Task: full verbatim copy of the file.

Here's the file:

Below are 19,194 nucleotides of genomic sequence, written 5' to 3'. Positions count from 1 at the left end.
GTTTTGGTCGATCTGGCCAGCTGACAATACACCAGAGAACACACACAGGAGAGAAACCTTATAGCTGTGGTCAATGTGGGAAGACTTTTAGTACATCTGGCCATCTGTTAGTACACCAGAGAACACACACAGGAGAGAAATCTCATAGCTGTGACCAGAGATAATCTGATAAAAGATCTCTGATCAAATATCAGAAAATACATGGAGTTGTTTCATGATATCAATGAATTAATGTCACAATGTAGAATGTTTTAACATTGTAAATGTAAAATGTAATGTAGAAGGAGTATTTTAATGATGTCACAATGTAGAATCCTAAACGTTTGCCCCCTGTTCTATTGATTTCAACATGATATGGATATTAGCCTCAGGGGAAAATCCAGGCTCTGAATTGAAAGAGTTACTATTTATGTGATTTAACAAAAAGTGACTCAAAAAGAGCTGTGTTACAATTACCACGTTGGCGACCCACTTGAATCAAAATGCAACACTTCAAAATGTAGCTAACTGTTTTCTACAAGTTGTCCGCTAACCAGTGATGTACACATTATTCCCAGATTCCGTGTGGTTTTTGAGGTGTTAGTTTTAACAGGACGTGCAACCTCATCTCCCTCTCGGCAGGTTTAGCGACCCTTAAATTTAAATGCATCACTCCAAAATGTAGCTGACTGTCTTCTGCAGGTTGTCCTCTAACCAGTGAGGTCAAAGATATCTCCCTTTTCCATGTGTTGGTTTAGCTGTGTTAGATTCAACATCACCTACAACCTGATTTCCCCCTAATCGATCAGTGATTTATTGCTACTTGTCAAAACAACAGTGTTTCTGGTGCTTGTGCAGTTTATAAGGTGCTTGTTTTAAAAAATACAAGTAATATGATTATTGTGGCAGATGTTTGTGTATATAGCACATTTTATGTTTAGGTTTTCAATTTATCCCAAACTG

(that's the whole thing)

Below are 19,194 nucleotides of genomic sequence, written 5' to 3'. Positions count from 1 at the left end.
GTTTTGGTCGATCTGGCCAGCTGACAATACACCAGAGAACACACACAGGAGAGAAACCTTATAGCTGTGGTCAATGTGGGAAGACTTTTAGTACATCTGGCCATCTGTTAGTACACCAGAGAACACACACAGGAGAGAAATCTCATAGCTGTGACCAGAGATAATCTGATAAAAGATCTCTGATCAAATATCAGAAAATACATGGAGTTGTTTCATGATATCAATGAATTAATGTCACAATGTAGAATGTTTTAACATTGTAAATGTAAAATGTAATGTAGAAGGAGTATTTTAATGATGTCACAATGTAGAATCCTAAACGTTTGCCCCCTGTTCTATTGATTTCAACATGATATGGATATTAGCCTCAGGGGAAAATCCAGGCTCTGAATTGAAAGAGTTACTATTTATGTGATTTAACAAAAAGTGACTCAAAAAGAGCTGTGTTACAATTACCACGTTGGCGACCCACTTGAATCAAAATGCAACACTTCAAAATGTAGCTAACTGTTTTCTACAAGTTGTCCGCTAACCAGTGATGTACACATTATTCCCAGATTCCGTGTGGTTTTTGAGGTGTTAGTTTTAACAGGACGTGCAACCTCATCTCCCTCTCGGCAGGTTTAGCGACCCTTAAATTTAAATGCATCACTCCAAAATGTAGCTGACTGTCTTCTGCAGGTTGTCCTCTAACCAGTGAGGTCAAAGATATCTCCCTTTTCCATGTGTTGGTTTAGCTGTGTTAGATTCAACATCACCTACAACCTGATTTCCCCCTAATCGATCAGTGATTTATTGCTACTTGTCAAAACAACAGTGTTTCTGGTGCTTGTGCAGTTTATAAGGTGCTTGTTTTAAAAAATACAAGTAATATGATTATTGTGGCAGATGTTTGTGTATATAGCACATTTTATGTTTAGGTTTTCAATTTATCCCAAACTG